22 Nov 2017

Is Scotland Facing a Computing Studies Crisis?

Source: DIGIT LEADERS

In September DIGIT reported on calls from academics at the University of Glasgow’s Centre for Computing Science Education for children as young as five to be taught basic computer skills.

According to The Herald, the introductory courses could help address the 10,000-strong vacancy gap which goes unfilled in Scottish IT roles every year.

But a UK-wide report published by The Royal Society has cast doubts on whether such strategies for improving Scotland’s digital tech scene can be implemented at all. One shocking statistic highlighted by the research paper claims that Scotland has borne a 25% decrease in the number of computing teachers since 2005.

The report raises a difficult question: is Scotland facing a computing and computer science crisis?

DIGIT reached out to Graeme Gordon, Chairman of ScotlandIS, and Polly Purvis, the organisation’s Chief Executive, to find out more about the educational challenges facing Scotland’s computing sector.

 

graeme gordon polly purvis

Teaching shortages

The Royal Society’s report, titled After the Reboot: Computing Education in UK Schools, shows that 17% (roughly 425 of Scotland’s 2,500 schools) do not have the teaching staff required to deliver the learning outcomes of the computing courses on offer.

Graeme told DIGIT: “We have a teaching shortage, and when you get into the more specialised areas obviously that becomes more acute. Certainly in the more modern teaching subjects – and computing is a modern teaching subject – there’s obviously a smaller pool.

“What we don’t want is a nation of coders, just as we don’t want a nation of doctors, lawyers, truck drivers. What we want is that mixed working environment, that mixed economy that we all live in. Should we be showing our kids at school how to use the technology that is there every day better, more safely? Of-course we should, in the same ways we do with every other skill.”

“We should have the opportunity to teach more kids and young people at school about computer sciences as a career path, whether that’s software, sensors, computers themselves, VR headsets, or drones – all these things fit into more advanced computer science skills. It’s not just about coding, it’s much more about the digital environment that people are living in,”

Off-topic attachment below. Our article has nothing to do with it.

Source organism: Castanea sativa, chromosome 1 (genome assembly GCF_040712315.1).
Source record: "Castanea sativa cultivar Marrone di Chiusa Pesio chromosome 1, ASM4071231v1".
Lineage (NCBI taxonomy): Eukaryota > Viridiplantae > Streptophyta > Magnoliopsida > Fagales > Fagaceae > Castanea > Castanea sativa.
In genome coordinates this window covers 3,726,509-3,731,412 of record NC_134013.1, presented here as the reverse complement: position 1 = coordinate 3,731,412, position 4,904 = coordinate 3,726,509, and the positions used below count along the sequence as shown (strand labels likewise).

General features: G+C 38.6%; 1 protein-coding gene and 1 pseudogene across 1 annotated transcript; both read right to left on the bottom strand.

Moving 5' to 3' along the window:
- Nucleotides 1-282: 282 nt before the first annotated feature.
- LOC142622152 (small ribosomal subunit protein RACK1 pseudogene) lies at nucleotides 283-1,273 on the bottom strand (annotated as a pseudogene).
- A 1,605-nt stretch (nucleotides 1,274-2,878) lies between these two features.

graeme gordon polly purvis

Polly explained that initiatives are having an effect on Scotland’s declining teaching pool, but keeping the nation’s head above water is proving difficult. She said: “This [shortage] is recognised by Education Scotland and the Scottish Government. The ICT & Digital Technologies Skills Investment Plan work is already underway, supporting existing computing teachers to keep their professional knowledge and skills right up to date, and to bring new teachers into schools through greater numbers of specialist teacher training places.

“However this is not an easy challenge and we are continuing to lose computing teachers faster than we can recruit and train new ones.”

 

Pupil participation

Even worse, according to the Royal Society the dwindling number of teachers in the talent pool are outpaced by a decline in overall pupil enrolment in computing courses, dropping 11% since 2005. This decrease means that the declining supply cannot keep up with the declining demand. The Royal Society’s report details that in females Advanced Higher-level uptake of computing studies is currently no more than 14%.

Furthermore, The Royal Society reports that the number of first-year students on computing initial teacher training courses has dropped by 80% over the last nine years. As a result, some universities have been forced to drop their PGCE in computer science, which could lead to a perpetuation of the student-teacher decline.

With student-teacher declines in mind, Polly hypothesised what a general lack of participation could lead to: “As the whole world goes digital it is essential that Scotland develops the technology products and services of the future. Our economic prosperity will depend on making sure all our young people can be skilled contributors to the technology workforce.

“If we don’t address the issue we will fall behind, as other countries are prioritising the teaching of computer science in schools.”

Graeme contests that technological innovation has long been a part of Scottish history, and there is no reason why this should not be enhanced in the digital age. Graeme said: “I think that Scotland has been an engineering society forever. We’ve been caught up now by the rest of the world, but that doesn’t mean that we’ve gotten any worse at it.

“I still think we produce some of the best engineering, whether that’s software, hardware, electrical or space-tech – there’s no doubt about that. But we need to increase the volume of people coming through our system. We’ve got great quality there – [and] it could be better, it could be more industry relevant – but we need to increase the volume of it so we can capitalise on the reality: that Scotland is a great place to be educated. Let’s take that forward into a digital age and continue that theme through.”

Despite Scotland’s rich heritage in technology, and the ubiquitous nature of digital tech, the numbers have caused The Royal Society to brand computer science in Scotland as a ‘long established discrete’ subject.